The WAGER, Vol. 1(24) – Platelet MAO activity among pathological gamblers


Little is known about the biological correlates of pathological gambling. Pathological gambling is classified by the DSM-IV as an impulse control disorder (see The WAGER Volume 1, Issue 5). One biological phenomenon associated with impulse control disorders and risky behavior is low platelet monoamine oxidase (MAO) activity. MAO is an enzyme that breaks down and inactivates neurotransmit­ters. A study of 27 male pathological gamblers attempted to find a biological correlate for the impulsivity of compulsive gambling. The study matched the gamblers by age, gender & tobacco consumption; these variables also are associated, or believed to be associated, with lower platelet MAO activity. Pathological gamblers had significantly lower platelet MAO activity than the comparison group. The authors speculate that changes in platelet MAO activity may be a sign of serotonergic dysfunction. However, as is the case with many other studies, we cannot determine if these differences are a cause or consequence of patho­logical gambling.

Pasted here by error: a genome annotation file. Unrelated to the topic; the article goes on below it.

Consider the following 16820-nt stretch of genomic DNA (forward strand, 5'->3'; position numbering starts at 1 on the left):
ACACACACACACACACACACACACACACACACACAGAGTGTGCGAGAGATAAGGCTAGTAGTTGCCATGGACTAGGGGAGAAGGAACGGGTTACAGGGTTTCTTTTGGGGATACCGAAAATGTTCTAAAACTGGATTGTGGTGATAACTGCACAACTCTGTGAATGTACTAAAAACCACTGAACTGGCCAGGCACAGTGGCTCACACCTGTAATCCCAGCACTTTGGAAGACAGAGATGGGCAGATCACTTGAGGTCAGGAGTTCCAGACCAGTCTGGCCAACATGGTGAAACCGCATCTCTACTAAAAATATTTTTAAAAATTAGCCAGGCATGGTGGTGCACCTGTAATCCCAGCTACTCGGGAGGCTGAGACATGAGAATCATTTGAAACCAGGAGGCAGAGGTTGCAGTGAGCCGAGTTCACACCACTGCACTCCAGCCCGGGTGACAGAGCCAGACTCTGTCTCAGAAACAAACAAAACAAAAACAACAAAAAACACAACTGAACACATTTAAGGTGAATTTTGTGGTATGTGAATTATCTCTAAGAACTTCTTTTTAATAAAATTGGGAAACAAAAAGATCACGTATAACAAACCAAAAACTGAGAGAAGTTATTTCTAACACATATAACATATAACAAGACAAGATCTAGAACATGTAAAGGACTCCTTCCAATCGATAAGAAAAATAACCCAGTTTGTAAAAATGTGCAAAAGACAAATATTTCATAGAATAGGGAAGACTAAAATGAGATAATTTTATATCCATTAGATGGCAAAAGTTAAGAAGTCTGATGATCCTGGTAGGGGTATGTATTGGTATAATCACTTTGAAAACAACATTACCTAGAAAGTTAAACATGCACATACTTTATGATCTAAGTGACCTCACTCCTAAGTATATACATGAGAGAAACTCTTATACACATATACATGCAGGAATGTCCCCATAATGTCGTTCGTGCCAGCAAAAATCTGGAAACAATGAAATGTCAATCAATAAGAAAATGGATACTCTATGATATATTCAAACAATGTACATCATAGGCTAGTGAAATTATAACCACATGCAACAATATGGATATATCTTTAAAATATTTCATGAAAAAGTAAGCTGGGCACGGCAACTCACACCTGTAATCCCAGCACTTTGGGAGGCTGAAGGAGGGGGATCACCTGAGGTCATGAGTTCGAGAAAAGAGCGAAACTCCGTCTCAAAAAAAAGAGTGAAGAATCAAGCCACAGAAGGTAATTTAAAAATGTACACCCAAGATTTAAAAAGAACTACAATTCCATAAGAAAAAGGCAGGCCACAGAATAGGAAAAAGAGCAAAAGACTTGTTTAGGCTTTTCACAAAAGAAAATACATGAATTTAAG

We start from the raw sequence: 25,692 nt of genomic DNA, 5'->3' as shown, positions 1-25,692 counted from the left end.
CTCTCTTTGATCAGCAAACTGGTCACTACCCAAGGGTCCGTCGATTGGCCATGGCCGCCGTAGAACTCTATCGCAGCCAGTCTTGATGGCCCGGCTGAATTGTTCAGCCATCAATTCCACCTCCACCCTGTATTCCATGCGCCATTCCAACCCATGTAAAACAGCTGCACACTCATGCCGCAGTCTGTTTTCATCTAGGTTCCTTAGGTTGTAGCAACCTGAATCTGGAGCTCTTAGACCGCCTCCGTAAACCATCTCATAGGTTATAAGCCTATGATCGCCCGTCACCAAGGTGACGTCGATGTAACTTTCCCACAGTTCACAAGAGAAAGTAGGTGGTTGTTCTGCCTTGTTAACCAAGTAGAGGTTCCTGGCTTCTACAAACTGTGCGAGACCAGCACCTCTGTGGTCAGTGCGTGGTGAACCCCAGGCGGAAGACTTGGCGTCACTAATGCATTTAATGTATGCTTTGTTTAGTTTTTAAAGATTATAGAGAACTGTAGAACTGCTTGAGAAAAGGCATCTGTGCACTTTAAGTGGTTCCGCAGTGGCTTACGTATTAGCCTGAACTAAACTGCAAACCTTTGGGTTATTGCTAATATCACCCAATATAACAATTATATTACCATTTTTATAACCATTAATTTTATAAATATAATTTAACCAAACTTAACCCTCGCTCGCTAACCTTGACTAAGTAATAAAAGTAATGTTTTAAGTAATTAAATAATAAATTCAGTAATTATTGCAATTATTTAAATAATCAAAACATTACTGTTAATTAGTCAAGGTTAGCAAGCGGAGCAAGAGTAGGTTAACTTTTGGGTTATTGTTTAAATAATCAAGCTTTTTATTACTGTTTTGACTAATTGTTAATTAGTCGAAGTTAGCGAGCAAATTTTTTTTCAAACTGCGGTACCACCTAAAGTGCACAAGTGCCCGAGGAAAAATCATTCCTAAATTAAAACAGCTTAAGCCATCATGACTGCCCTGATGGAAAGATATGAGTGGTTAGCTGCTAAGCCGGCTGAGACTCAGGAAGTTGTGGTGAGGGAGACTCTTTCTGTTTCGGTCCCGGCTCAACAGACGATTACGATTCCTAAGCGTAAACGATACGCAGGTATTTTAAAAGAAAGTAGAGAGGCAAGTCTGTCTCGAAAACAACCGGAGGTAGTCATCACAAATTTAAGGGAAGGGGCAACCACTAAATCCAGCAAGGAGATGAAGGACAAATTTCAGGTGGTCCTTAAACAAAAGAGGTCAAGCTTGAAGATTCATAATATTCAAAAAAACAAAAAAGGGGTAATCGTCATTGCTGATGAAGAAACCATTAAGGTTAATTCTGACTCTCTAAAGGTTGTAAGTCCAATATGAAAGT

Source: Adapted from Blanco, C., Orensanz-Muñoz, L., Blanco-Jerez, C., & Saiz-Ruiz, J. (1996). Pathological gambling and platelet MAO activity: A psychobiological study. American Journal of Psychiatry, 153, 119-121.

This public education project is funded, in part, by The Andrews Foundation and the Massachusetts Department of Public Health.
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For more information contact the Massachusetts Council on Compulsive Gambling,
190 High Street, Suite 6, Boston, MA 02110.

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